How would you define The Legend of Zelda? It is difficult to define something that covers such a large number of subjects and genres. The Legend of Zelda is not solely a puzzle game, an adventure game, or a role-playing game, but it contains elements from all of them. The Legend of Zelda series regularly incorporates ideas from other genres as well. In 2004, Shigeru Miyamoto spoke briefly at Nintendo’s E3 press conference. While on stage he made one very important statement: “The Legend of Zelda never stops changing.”

Even so, there are parts of The Legend of Zelda that never change. I’ve heard these constants referred to as the “core Zelda gameplay” in the past, and it’s a subject I’d like to explore in further detail. Exactly what is the “core Zelda gameplay”? 

Examining The Basics

Over the next few months, I’d like to take a closer look at what defines The Legend of Zelda. After we have explored the series as it exists, I’d like to examine what the series could become. Many exciting changes have happened in The Legend of Zelda, and I’d like to explore what might happen as a result of those changes.

For the first part of this series, I’m going to take a look at the absolute basics of The Legend of Zelda.

A World in Distress

Truth be told, there are few games and few stories that don’t begin with some kind of problem. The Legend of Zelda also begins with a problem, but it is important to remember that the troubles in each Legend of Zelda game apply to an entire region or nation. The events of Ocarina of Time are just as important to the citizens of Kakariko Village as they are to Link, Princess Zelda, and Ganondorf. The official timeline, as revealed by Hyrule Historia, does a great job of illustrating this.

When Link fails to defeat Ganondorf, Princess Zelda and the sages devise a new plan to stop the Evil King, but even though their plan suceeds the nation of Hyrule is never the same. Hyrule enters an era of decline.

When Link returns to his own time after defeating Ganondorf, Hyrule is at peace for a while, but when Ganondorf returns they have no choice but to pray to their gods for help. The help they receive saves their lives, but the nation of Hyrule is no more; instead, the Great Sea is born.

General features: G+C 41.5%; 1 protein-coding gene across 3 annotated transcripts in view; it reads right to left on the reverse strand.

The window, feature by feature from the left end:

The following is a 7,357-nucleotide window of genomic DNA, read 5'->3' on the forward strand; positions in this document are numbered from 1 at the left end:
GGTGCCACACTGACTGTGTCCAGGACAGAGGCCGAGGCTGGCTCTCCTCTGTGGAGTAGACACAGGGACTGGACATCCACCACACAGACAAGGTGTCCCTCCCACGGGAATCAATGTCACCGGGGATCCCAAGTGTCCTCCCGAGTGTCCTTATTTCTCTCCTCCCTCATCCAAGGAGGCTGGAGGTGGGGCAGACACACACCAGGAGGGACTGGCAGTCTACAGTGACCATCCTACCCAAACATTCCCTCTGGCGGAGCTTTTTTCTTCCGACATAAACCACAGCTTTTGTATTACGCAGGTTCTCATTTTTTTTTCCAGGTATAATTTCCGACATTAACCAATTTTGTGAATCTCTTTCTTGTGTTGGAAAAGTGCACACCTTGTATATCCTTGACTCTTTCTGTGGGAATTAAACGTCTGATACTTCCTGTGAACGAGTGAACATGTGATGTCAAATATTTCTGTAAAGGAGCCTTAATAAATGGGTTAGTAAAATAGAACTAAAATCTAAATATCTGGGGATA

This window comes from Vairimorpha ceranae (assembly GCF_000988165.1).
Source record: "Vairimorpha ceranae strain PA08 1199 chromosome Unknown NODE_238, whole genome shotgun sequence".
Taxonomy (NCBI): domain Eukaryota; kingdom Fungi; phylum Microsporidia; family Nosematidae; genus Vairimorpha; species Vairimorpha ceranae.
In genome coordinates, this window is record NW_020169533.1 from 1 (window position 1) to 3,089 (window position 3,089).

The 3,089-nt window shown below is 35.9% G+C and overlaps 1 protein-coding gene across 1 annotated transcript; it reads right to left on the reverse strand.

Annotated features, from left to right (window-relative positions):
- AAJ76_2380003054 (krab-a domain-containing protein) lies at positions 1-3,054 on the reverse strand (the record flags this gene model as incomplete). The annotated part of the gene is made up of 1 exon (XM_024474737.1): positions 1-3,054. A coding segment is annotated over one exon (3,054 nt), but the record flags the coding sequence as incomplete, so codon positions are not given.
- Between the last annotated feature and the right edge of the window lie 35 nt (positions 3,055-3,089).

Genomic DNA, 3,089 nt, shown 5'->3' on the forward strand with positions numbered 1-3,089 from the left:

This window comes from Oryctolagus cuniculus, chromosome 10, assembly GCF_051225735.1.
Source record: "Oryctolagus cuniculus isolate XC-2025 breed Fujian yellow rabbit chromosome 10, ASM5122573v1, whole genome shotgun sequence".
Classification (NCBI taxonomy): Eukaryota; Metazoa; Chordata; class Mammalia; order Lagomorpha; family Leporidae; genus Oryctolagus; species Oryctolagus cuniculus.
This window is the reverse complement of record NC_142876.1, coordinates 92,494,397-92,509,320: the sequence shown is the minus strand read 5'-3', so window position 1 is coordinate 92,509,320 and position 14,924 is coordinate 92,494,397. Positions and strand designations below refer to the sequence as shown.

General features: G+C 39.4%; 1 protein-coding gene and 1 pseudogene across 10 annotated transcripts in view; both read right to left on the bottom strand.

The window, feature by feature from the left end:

The villains of The Legend of Zelda always plunge entire regions into darkness. Fortunately, there is always someone to stop them.

A Legendary Hero

I know the first thing someone is going to say: “What about the prologue of The Wind Waker when it says “no hero appeared?” The next question will be “What about when Link fails during the third split of the timeline?”

For this discussion, I am talking about each Legend of Zelda video game, and in the video games there is always a hero. That hero usually follows a few rules (there are some exceptions):

  • The hero is always the character you control in each Legend of Zelda game.
  • The hero is “chosen by the gods,” and is the only person capable of stopping whatever evil is plaguing the nation.
  • The hero is hand-picked; he is not a descendant of any specific family or bloodline.
  • The hero is a man.
  • The hero is left-handed.

Most importantly, the hero often has an ability that no one else has; sometimes this ability comes from an item in his possession (such as the Harp of Ages or Rod of Seasons) and other times it is a natural ability or ability triggered under certain circumstances (Wolf Link). While important, this ability alone is never capable of saving the nation.

Sacred Weapons and Tools

The legendary hero never starts the job equipped with everything he needs to destroy evil. In The Legend of Zelda, the hero needed the eight pieces of the Triforce of Wisdom and the silver arrows. In A Link to the Past, the hero needed three pendants, the Master Sword, and seven crystals. The requirements are always different, but the hero always knows what he is looking for.

Hey, listen!

A Guide

The legendary hero is never alone. Even in The Legend of Zelda, Link was told by Impa to find the pieces of the Triforce of Wisdom. In the most recent Legend of Zelda games, the guide is much more obvious. Navi, The King of Red Lions, Midna, and Fi are forever engraved in the minds of most fans (sometimes for good reasons; sometimes for bad reasons).

Without the guide, the hero would have no idea where to go next. In some cases, the hero would have no idea he was the hero! While their roles began small, the guides–or partners–of the legendary heroes are quickly becoming one the most important parts of The Legend of Zelda series. They seem to teach a very important lesson: don’t try to do everything alone.

Just the Beginning

This is just the beginning of what I hope will become a discussion-provoking article series. These four things a simple, but they form part of the foundations of The Legend of Zelda series. In the next portion of this series, I will be exploring the puzzles of The Legend of Zelda–a large topic with much more to discuss than the new paragraphs it took to explain these four basic ideas.

The “core Zelda gameplay” is a topic where there is sure to be some disagreement. What do you think qualifies as part of the “core Zelda gameplay?” Let us know in the comments, and I might cover your topic in a future installment!

  • Zombine

    Swords, shields, items, hearts, rupees, etc.

    There are a lot of little things that every "real" Zelda game cant do without.

  • Gward

    lol you shouldn't have included "The hero is left-handed"
    That's not official enough at all. He was originally ambidextrous and was right handed in his most recent games. He's not solely left handed.